The slightest rise in rates here in the US could devastate federal, state, and municipal budgets nationwide. All of which goes a long way to explaining the Fed’s brute determination to keep interest rates miniscule.
In normal markets, investors would find the suggestion of raising interest rates in a weak economy about as daft as holding a TV antenna in a thunderstorm. Yet, after five years of “stimulative” monetary policy, this week's survey results suggest that investors are ready for a radical departure from economics orthodoxy.
Germany may well be experiencing a real-estate bubble — and the explanation is straightforward: the European Central Bank has lowered rates in response to the global financial crisis that began in 2008, and then dropped rates dramatically in response to the euro crisis, which didn't gain steam until late 2009, and then pushed rates near zero in late 2011 — where they have remained.
In a poll conducted earlier this week in the CFA Institute Financial NewsBrief, we asked subscribers what they thought would be the most likely impact of QE3.
What do you think will… READ MORE ›
In this comprehensive historical analysis of several decades’ worth of decisions to bail out troubled banking firms, the author suggests that the 2008–09 interventions were ill conceived and inadequately justified. He argues that misguided government policies were largely responsible for the financial crises that necessitated such bailouts.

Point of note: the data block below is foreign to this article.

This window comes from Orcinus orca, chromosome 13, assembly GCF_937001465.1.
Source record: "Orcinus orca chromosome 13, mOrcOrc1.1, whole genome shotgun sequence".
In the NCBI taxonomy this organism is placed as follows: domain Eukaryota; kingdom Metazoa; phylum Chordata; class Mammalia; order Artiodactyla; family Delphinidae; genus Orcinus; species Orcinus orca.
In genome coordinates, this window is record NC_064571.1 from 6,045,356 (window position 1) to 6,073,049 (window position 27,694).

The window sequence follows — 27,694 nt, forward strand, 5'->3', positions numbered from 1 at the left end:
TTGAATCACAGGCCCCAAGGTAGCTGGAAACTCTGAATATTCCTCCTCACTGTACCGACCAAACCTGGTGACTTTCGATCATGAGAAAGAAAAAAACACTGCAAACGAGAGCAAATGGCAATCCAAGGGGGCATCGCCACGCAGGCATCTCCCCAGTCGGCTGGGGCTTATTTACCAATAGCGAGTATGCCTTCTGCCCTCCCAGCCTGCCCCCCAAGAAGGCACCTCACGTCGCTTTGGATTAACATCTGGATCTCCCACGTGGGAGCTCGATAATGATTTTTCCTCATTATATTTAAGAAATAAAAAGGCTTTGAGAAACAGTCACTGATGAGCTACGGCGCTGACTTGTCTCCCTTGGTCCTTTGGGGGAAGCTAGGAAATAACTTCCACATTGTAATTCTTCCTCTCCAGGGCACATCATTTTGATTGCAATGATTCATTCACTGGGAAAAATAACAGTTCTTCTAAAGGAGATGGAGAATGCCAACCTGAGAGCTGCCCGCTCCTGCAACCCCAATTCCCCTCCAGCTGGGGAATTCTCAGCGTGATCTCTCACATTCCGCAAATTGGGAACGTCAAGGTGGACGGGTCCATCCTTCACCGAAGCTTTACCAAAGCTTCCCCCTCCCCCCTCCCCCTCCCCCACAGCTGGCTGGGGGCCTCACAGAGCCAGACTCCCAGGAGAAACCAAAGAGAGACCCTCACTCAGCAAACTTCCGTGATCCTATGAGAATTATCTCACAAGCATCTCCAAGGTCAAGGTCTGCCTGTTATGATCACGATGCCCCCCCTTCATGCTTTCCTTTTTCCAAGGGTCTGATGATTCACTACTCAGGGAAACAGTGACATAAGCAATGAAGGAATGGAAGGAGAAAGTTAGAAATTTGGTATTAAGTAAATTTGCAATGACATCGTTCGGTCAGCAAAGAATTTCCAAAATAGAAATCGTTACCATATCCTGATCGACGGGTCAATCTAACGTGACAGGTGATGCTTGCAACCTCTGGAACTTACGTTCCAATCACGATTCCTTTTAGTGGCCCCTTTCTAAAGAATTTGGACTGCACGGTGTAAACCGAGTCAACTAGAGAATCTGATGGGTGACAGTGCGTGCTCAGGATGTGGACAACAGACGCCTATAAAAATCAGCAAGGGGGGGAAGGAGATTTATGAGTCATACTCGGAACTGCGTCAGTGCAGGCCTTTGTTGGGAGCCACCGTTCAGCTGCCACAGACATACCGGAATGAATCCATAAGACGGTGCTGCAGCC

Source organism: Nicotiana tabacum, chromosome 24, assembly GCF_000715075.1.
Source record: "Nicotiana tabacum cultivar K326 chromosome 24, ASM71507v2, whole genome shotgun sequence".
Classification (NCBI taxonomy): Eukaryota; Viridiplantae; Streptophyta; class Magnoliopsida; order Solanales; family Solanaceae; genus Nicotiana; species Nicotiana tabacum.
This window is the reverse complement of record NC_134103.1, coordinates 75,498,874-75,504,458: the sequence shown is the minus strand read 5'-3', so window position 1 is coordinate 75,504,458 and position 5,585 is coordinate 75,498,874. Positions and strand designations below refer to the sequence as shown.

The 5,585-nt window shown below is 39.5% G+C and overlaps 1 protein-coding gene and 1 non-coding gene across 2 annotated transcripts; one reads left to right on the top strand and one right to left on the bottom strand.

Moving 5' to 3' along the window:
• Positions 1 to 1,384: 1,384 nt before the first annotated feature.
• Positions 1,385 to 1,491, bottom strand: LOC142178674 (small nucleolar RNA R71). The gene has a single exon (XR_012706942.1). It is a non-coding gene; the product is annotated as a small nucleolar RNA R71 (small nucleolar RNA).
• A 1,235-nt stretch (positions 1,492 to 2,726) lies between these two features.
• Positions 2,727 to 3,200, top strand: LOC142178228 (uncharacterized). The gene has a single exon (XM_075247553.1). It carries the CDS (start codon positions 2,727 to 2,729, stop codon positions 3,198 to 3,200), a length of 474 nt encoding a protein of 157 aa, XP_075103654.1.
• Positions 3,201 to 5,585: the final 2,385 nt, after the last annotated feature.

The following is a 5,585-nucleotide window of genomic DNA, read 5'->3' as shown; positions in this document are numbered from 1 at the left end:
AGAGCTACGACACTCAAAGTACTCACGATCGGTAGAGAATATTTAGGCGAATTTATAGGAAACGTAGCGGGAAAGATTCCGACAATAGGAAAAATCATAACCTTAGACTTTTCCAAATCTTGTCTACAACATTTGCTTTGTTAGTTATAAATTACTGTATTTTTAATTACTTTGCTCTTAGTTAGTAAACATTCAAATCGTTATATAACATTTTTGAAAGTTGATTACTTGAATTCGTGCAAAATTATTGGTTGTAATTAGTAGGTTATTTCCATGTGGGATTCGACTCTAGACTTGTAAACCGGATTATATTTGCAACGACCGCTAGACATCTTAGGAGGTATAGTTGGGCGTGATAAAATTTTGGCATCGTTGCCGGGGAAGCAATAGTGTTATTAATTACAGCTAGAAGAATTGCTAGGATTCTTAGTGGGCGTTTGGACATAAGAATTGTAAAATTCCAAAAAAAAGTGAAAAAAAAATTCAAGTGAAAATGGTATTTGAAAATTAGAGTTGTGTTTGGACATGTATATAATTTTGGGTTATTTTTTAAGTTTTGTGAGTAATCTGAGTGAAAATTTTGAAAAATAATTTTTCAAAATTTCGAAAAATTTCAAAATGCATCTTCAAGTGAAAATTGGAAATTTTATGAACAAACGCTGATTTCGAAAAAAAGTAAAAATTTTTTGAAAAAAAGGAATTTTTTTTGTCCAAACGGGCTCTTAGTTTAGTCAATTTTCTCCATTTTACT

Yesterday, U.S. Federal Reserve Chairman Ben Bernanke removed all doubt about whether or not the Fed would proceed with QE3. What will be the impact? A careful study of the long-running U.S. current account deficit provides some answers.
Federal Reserve policy has substantial effects that are important for investors to understand, and future policy direction may be different than expected.
Being riskless (by that I mean holding government securities) simply doesn’t pay anymore, and markets are starting to… READ MORE ›
Finance professor Amir Sufi of the University of Chicago Booth School of Business argues that the severe U.S. recession and Europe's ongoing economic woes can best be explained as aggregate demand and leverage problems that cannot be effectively treated through monetary policy initiatives alone.
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